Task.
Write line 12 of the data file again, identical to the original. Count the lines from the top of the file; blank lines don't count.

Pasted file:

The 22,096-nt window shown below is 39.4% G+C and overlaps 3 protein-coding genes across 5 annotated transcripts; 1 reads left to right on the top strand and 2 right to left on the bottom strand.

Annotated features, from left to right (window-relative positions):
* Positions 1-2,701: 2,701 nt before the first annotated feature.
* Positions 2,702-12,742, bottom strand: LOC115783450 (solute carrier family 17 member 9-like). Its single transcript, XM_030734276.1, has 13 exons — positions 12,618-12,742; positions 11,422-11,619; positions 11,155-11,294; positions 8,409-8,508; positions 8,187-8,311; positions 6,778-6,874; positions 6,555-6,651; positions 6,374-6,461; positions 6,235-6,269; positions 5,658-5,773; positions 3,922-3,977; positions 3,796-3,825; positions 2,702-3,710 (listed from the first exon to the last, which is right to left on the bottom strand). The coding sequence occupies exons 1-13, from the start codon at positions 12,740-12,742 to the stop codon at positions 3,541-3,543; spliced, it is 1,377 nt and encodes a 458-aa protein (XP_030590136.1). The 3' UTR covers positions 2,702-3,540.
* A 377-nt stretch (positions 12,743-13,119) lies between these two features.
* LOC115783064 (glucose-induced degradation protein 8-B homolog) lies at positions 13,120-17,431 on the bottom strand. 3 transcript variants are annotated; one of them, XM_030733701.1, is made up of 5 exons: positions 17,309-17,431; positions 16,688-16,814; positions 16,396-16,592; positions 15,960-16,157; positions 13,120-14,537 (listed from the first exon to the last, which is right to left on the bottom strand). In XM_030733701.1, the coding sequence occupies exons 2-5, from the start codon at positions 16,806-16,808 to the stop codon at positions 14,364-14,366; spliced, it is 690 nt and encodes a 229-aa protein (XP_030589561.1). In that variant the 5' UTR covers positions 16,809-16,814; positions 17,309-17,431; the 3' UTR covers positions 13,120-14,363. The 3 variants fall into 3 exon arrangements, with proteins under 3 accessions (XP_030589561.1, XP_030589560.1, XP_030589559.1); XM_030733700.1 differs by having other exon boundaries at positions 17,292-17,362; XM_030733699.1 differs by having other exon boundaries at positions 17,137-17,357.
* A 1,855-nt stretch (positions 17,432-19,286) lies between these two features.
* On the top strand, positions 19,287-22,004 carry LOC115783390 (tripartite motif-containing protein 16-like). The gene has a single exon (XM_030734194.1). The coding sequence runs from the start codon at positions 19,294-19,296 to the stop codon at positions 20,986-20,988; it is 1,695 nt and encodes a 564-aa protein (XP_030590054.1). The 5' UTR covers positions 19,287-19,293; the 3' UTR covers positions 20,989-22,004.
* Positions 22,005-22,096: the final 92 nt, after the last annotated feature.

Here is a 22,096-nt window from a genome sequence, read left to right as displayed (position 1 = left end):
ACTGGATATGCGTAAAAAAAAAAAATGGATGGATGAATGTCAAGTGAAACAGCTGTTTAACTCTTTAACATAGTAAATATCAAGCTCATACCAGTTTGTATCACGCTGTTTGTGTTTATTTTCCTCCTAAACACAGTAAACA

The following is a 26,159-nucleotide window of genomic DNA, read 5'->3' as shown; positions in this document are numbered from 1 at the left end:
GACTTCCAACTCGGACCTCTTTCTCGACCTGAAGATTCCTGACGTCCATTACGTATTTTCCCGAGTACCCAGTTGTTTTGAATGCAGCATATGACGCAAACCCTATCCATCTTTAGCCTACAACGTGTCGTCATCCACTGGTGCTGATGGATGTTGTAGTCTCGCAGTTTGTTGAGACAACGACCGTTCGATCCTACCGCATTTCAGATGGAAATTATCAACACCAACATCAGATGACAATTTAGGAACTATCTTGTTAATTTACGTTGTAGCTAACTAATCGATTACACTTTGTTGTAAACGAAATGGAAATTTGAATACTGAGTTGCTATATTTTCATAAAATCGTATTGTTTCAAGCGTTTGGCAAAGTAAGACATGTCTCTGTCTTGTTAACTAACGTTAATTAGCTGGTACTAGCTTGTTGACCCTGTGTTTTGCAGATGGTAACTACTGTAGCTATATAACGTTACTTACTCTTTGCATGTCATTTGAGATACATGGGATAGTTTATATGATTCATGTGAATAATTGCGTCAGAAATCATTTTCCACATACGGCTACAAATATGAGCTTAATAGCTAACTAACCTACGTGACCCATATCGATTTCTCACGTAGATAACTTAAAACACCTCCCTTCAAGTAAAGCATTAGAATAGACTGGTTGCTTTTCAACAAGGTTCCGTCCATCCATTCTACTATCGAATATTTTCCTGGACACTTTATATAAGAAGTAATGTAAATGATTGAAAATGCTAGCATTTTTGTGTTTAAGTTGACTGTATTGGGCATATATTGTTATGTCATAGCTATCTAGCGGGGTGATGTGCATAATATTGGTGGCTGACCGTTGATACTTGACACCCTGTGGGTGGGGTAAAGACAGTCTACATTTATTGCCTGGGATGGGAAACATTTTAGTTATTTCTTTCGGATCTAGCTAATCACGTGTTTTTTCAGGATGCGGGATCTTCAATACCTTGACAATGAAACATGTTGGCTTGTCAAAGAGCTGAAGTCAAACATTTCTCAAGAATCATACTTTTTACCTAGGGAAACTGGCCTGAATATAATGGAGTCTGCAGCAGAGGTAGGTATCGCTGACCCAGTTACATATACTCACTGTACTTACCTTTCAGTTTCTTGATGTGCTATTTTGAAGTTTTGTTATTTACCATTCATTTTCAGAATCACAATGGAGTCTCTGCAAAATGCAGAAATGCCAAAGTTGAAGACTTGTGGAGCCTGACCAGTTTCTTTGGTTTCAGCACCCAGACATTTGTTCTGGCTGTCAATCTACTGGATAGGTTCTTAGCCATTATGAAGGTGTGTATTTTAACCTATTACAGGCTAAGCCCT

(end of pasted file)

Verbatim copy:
The following is a 26,159-nucleotide window of genomic DNA, read 5'->3' as shown; positions in this document are numbered from 1 at the left end: